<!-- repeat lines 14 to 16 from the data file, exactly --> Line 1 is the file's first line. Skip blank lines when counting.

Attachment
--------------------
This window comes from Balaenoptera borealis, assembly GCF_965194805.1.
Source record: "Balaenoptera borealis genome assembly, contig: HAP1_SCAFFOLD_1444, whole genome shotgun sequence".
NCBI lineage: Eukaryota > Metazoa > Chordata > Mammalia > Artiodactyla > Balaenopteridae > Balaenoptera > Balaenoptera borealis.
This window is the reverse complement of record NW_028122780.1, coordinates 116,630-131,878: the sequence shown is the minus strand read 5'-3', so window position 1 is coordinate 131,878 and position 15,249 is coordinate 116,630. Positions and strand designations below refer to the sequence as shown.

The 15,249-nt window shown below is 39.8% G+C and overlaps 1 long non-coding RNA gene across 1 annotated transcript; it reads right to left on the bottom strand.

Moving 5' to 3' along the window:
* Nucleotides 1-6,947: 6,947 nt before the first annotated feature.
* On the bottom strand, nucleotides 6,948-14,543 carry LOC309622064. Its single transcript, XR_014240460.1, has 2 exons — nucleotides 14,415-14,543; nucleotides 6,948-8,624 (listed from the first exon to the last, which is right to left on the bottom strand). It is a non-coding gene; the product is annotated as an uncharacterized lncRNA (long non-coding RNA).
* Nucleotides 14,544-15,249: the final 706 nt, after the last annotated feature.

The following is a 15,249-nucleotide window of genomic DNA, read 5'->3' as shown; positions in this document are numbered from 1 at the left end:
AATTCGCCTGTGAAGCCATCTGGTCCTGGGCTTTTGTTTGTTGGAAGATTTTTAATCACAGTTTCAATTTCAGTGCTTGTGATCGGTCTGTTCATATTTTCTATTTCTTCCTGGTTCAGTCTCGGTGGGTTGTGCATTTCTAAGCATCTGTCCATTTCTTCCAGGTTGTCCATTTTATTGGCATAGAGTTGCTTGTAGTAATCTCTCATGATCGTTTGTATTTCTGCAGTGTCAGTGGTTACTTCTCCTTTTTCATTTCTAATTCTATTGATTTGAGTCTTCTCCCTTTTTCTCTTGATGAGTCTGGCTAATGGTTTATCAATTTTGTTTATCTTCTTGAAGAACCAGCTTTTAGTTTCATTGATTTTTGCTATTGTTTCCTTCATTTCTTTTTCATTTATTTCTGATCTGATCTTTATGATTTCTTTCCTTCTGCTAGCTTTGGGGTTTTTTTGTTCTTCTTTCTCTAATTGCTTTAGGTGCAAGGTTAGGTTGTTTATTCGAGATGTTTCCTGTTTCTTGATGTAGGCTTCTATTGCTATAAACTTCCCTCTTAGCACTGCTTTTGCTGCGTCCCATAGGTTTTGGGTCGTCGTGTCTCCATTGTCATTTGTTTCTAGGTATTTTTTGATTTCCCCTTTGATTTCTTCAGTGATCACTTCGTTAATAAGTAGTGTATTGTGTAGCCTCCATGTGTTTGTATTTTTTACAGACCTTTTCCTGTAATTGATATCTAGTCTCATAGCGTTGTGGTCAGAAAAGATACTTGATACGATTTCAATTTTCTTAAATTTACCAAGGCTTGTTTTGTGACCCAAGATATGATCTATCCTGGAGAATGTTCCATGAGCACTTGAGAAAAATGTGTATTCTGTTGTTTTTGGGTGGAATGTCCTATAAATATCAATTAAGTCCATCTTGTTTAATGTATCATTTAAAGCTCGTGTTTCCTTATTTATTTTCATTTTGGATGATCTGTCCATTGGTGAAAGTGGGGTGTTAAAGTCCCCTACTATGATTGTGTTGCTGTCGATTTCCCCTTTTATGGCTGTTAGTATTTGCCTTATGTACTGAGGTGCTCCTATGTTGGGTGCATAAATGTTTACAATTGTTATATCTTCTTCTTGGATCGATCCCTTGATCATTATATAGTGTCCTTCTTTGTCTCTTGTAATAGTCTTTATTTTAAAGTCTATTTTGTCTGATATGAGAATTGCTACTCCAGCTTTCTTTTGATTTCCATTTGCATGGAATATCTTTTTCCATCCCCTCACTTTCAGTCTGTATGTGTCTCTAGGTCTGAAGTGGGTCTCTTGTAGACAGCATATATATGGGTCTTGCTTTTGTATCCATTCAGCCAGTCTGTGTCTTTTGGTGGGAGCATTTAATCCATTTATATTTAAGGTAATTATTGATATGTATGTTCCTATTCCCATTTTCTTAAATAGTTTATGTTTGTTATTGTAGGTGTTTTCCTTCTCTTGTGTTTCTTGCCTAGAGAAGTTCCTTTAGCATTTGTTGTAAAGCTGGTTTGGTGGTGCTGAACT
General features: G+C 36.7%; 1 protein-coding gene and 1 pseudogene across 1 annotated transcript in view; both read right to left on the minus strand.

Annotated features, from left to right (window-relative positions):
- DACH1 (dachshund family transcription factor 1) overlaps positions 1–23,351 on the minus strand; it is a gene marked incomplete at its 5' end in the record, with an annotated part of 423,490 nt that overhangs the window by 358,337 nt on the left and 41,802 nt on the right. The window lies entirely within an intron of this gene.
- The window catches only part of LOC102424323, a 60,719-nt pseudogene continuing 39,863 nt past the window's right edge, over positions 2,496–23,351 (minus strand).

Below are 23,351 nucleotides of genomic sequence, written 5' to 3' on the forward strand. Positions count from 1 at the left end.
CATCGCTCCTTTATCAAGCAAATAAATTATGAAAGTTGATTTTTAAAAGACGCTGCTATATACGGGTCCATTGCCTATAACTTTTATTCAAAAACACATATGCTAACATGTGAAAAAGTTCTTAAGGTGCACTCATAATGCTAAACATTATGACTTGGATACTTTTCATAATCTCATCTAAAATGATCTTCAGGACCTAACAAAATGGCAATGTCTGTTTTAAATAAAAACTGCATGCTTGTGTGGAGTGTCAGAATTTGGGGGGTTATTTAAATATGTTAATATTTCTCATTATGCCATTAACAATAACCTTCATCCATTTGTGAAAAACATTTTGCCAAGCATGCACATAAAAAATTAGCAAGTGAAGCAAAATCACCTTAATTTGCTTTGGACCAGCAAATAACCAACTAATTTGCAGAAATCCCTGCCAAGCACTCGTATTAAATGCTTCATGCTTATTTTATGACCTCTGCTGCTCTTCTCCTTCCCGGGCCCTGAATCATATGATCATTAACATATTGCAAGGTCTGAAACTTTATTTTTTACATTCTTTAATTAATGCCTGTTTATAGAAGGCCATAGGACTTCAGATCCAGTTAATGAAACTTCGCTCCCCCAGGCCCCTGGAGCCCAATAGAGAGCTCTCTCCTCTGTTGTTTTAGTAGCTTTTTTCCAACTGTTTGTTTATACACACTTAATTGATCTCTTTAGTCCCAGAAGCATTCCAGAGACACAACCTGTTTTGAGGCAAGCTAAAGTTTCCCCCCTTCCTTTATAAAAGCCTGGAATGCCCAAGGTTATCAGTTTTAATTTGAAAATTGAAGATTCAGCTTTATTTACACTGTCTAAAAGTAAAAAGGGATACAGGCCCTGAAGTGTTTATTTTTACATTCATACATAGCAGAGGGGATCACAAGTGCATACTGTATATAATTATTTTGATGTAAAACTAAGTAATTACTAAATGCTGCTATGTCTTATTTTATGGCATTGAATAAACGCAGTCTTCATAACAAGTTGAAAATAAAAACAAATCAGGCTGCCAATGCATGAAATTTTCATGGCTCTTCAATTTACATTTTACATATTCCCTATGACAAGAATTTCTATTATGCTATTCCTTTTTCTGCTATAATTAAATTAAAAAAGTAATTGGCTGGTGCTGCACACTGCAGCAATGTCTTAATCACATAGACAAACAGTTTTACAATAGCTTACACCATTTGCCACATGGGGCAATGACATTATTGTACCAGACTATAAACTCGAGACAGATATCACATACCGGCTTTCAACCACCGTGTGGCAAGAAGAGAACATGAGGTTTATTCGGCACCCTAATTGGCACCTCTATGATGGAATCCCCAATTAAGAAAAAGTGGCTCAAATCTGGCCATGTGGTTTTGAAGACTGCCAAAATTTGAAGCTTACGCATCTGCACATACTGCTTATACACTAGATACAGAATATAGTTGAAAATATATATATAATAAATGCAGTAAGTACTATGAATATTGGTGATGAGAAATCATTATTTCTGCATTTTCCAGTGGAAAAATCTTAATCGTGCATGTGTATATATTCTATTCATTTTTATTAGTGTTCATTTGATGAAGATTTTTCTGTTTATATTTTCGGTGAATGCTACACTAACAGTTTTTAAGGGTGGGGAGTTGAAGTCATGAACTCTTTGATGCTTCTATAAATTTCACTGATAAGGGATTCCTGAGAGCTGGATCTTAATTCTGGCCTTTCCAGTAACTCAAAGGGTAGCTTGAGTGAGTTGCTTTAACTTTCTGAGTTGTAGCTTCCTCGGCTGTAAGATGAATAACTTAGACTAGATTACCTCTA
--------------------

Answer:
- DACH1 (dachshund family transcription factor 1) overlaps positions 1–23,351 on the minus strand; it is a gene marked incomplete at its 5' end in the record, with an annotated part of 423,490 nt that overhangs the window by 358,337 nt on the left and 41,802 nt on the right. The window lies entirely within an intron of this gene.
- The window catches only part of LOC102424323, a 60,719-nt pseudogene continuing 39,863 nt past the window's right edge, over positions 2,496–23,351 (minus strand).

Below are 23,351 nucleotides of genomic sequence, written 5' to 3' on the forward strand. Positions count from 1 at the left end.